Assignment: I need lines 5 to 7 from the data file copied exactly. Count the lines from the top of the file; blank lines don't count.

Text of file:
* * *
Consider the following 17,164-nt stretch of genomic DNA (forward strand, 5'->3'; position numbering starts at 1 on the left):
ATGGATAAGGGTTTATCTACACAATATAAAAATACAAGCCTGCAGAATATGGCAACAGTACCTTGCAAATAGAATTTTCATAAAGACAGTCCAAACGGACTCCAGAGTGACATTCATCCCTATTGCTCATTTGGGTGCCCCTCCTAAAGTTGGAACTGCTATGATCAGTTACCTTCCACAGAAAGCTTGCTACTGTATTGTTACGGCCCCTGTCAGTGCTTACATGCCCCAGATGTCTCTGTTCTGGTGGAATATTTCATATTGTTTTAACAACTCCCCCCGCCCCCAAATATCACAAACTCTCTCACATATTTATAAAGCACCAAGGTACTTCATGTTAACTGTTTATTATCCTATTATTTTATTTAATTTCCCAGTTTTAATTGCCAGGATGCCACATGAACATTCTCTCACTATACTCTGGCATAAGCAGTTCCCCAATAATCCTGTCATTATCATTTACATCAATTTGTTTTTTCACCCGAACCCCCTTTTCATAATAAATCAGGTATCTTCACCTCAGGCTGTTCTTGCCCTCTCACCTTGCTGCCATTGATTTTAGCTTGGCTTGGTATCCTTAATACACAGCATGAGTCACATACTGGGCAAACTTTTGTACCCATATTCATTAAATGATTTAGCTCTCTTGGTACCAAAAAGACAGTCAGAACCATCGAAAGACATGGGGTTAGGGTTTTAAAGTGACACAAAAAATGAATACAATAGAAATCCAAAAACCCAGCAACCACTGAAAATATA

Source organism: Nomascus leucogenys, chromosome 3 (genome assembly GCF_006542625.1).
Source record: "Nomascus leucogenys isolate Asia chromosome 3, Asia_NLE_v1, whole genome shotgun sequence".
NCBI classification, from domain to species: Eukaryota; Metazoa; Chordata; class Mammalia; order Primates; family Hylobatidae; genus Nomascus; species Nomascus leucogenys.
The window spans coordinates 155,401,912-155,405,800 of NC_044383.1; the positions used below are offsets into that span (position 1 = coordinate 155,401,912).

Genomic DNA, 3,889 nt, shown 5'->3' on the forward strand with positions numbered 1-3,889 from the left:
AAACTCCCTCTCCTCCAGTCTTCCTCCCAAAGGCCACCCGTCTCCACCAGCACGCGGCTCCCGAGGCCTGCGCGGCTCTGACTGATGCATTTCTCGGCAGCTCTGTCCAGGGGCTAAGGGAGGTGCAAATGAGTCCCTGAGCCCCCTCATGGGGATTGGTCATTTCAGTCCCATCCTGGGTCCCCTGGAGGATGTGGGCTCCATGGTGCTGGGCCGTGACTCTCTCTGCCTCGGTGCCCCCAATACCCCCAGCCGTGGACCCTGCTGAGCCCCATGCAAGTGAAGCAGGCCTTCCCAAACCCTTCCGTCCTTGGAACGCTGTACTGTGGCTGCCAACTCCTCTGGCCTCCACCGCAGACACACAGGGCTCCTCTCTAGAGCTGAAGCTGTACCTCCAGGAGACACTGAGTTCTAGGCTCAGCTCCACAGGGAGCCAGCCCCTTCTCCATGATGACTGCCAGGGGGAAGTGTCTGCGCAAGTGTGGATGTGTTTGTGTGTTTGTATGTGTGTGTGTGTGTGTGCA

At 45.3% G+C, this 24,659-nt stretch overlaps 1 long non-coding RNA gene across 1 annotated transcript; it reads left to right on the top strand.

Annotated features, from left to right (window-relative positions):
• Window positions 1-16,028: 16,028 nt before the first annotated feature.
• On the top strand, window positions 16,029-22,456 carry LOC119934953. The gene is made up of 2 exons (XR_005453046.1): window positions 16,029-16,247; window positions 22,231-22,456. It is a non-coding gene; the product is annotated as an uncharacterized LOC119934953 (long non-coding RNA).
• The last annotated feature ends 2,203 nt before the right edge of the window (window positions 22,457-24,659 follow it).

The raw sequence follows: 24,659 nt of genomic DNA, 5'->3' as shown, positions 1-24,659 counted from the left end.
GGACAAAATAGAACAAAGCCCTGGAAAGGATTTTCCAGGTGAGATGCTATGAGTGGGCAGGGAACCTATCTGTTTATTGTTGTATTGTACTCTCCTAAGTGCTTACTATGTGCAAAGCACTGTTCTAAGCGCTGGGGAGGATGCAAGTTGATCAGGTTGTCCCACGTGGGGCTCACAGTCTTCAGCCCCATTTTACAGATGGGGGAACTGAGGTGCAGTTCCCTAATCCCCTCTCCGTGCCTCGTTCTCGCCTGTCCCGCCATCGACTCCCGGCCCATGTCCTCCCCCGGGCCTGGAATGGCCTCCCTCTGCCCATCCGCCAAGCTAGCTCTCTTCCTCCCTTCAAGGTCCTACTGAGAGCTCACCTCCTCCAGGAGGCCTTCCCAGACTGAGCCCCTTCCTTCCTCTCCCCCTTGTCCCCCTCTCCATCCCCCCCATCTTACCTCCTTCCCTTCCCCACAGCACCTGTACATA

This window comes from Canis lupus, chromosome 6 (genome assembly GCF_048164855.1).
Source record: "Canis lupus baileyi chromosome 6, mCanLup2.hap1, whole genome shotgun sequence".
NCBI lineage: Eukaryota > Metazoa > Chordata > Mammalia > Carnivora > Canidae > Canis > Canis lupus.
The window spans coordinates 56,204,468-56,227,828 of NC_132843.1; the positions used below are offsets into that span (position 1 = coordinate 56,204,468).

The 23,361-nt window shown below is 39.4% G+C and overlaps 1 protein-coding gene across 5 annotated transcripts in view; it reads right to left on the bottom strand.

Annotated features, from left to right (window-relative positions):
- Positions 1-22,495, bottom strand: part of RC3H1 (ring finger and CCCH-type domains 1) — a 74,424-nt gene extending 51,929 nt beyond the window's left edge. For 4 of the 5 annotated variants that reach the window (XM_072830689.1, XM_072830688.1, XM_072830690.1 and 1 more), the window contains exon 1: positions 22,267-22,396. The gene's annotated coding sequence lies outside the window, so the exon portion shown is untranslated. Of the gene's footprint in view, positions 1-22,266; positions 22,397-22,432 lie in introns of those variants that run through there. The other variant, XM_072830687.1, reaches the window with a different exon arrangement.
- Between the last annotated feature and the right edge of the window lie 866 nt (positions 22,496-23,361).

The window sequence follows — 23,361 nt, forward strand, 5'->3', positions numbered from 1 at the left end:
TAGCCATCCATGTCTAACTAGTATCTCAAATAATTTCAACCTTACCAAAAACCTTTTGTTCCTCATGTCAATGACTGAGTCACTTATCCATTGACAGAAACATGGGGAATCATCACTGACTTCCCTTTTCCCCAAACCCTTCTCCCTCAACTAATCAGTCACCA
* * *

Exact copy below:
NCBI classification, from domain to species: Eukaryota; Metazoa; Chordata; class Mammalia; order Primates; family Hylobatidae; genus Nomascus; species Nomascus leucogenys.
The window spans coordinates 155,401,912-155,405,800 of NC_044383.1; the positions used below are offsets into that span (position 1 = coordinate 155,401,912).

Genomic DNA, 3,889 nt, shown 5'->3' on the forward strand with positions numbered 1-3,889 from the left: